Thirdly, the corporate sector plays a role in aggravating this traffic mess by exploiting the existing gap created due to the wretched public transport system, by offering easy car leasing options to people. Now, anyone with a few months of job experience can lease out a car. Neither the corporate sector nor buyers think for a second about the environmental consequences of selling or buying cars. Of course, the former is aiming at more profit and the later their own convenience.

Fourthly, there is the issue of governance or the lack of it, which is exacerbating the problem. For instance, there are number of government bodies responsible for managing and planning the traffic and transport issues of the city. Some of these departments include Punjab Transport Department, Traffic Engineering and Planning Authority, City district government, Urban Unit of Planning and Development Department, City Traffic Police etc. “The roles and responsibilities of all these departments overlap. Additionally, they work in isolation and coordination is completely missing,” says Dr. Ghulam Abbas Anjum, Chairman of City and Regional Planning Department.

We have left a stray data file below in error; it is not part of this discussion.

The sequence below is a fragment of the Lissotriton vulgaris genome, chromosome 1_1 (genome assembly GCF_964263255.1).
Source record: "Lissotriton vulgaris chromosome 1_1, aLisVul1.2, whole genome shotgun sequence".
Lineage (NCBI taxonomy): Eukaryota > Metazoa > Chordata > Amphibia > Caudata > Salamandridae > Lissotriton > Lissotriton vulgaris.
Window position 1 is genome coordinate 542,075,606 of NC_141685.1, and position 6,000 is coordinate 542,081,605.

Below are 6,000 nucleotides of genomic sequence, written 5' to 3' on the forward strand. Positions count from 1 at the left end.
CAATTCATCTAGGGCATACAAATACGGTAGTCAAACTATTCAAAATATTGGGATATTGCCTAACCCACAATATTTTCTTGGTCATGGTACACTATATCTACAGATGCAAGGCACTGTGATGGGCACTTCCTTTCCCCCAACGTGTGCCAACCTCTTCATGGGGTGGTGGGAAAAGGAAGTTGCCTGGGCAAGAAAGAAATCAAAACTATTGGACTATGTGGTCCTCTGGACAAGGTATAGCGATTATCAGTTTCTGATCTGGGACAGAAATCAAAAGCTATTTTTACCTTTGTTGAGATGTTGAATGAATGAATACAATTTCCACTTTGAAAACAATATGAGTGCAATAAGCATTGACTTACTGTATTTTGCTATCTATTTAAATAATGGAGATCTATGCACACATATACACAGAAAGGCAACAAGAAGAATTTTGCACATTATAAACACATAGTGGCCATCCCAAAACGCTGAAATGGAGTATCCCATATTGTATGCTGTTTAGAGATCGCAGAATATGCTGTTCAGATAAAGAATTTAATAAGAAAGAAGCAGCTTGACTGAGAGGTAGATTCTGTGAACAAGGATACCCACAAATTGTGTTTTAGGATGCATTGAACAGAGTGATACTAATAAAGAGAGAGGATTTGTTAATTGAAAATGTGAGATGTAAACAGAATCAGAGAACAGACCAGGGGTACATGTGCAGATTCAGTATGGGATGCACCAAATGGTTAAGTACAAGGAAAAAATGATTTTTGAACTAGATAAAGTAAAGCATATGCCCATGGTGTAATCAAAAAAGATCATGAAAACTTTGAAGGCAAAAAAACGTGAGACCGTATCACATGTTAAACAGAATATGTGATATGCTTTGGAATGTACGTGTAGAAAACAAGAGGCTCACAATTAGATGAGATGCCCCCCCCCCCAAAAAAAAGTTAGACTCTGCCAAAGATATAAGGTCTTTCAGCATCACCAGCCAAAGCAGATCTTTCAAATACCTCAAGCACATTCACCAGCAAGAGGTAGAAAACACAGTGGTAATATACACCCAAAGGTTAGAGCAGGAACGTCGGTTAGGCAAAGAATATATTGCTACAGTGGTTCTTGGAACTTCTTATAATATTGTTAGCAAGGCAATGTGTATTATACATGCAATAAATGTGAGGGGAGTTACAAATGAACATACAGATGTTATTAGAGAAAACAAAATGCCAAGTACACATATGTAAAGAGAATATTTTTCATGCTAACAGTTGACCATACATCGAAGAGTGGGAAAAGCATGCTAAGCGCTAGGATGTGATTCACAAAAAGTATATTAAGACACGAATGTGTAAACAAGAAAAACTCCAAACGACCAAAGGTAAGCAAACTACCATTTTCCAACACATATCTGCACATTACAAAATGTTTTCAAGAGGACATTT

A joined up government is what is needed, which requires the involvement of all relevant government departments. This approach has been employed in countries like Australia to solve pressing problems like traffic congestion. Nevertheless, such an approach is completely missing in the case of the city of Lahore. Here, the Transport Department of the Government of Punjab is developing a transport plan for the city. Unfortunately, the Traffic Engineering and Planning Authority has not been taken on board prior to embarking on any future transport plan. It appears that the introduction of a joined-up government concept would take some time in countries like Pakistan.